So anyway....there have been nine occasions in United States history when our nation has had two different First Ladies on the same non-inauguration day! Today is the 89th anniversary of one of those days...and the only First Lady who POSSIBLY murdered her way out of her title!
President Warren Harding, by most accounts, was one of our worst presidents ever. His administration was unbelievably corrupt and scandal ridden. When he died on August 2, 1923, numerous questions surrounded the cause of death. There are many theories....natural causes, negligent doctors, even suicide. However, there is one more theory which is my favorite.
|Warren Gamaliel Harding|
There are two motives put forth by Means to explain why the First Lady MIGHT have murdered the President. The most important one was sympathy...an attempt to protect his reputation before the truth of the corruption around him and his administration came to light.
The more tawdry, second motive was revenge. The rumor of the day, maintained by Britton until her death, was that President Harding was the father of Britton's daughter. This was the final straw for the First Lady. In the book, Mrs. Harding all but admits, according to Means, that she "poisoned her husband as an act of charity".
While there were rumors that Harding had been murdered almost immediately upon his death, this was different. Mrs. Harding had been dead more than half a decade by the time Means' book was released and was unable to defend herself against the claim.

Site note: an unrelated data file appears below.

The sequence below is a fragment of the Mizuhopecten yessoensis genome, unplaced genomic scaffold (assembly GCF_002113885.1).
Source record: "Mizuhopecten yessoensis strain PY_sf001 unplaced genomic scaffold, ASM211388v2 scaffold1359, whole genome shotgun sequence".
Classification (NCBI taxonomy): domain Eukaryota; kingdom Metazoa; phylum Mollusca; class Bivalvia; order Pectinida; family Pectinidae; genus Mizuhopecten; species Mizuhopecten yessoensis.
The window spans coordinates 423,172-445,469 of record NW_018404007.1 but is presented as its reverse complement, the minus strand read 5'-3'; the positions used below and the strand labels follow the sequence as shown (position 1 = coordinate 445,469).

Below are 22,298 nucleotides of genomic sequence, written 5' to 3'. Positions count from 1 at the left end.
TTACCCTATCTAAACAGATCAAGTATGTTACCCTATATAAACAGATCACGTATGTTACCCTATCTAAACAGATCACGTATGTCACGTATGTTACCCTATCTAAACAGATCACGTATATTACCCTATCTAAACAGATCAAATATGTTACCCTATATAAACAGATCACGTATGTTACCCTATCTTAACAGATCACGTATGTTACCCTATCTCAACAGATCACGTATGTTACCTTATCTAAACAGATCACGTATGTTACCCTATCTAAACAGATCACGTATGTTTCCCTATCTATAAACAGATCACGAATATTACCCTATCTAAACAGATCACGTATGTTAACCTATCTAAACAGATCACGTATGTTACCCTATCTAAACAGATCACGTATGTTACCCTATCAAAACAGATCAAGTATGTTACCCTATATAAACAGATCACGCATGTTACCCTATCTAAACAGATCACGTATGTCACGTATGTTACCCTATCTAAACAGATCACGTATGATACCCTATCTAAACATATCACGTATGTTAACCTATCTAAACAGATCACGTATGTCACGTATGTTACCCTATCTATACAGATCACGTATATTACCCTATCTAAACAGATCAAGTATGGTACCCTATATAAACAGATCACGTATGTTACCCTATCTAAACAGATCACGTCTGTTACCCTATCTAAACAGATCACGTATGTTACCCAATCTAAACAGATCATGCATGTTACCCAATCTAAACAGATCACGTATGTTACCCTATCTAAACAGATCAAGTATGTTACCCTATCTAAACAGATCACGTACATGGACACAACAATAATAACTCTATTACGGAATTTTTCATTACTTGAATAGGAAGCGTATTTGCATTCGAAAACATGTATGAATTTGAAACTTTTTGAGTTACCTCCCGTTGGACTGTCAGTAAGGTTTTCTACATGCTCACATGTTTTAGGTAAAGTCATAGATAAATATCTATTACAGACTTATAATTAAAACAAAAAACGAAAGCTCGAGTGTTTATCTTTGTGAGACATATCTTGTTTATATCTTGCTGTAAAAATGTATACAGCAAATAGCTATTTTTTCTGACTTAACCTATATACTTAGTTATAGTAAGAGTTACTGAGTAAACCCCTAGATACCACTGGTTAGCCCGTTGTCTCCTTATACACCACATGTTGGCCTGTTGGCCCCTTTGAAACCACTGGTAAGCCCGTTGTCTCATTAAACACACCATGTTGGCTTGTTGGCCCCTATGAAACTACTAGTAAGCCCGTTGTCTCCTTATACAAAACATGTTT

While Means gets credit for getting some things right in his book, he published it upon his release from prison after serving a two year sentence for graft.
Furthermore, Mrs. Harding had put up with far more than Nan Britton and her daughter during her marriage to the President. By most estimates, Harding maintained five mistresses and had a "formidable" number of brief liaisons. As one historian notes:
"It is difficult to imagine that Nan Britton finally enraged her to the point where she murdered her husband. It could not have been the existence of a child, since Harding had already fathered an illegitimate child early in their marriage with another of
Florences best friends."
It would seem that while the specter of other women might not have been a motive, protecting her husband's legacy might be more likely. It is reported that Mrs. Harding burned many of her husband's papers immediately after his death and refused the call for an autopsy. Within an hour of his death, Mrs. Harding had the President embalmed, dressed and in his casket.
All of this is a long way of saying, that on August 2, 1923, the nation awoke with Florence Harding as the First Lady and ended the day with Vermont's Grace Coolidge in the role.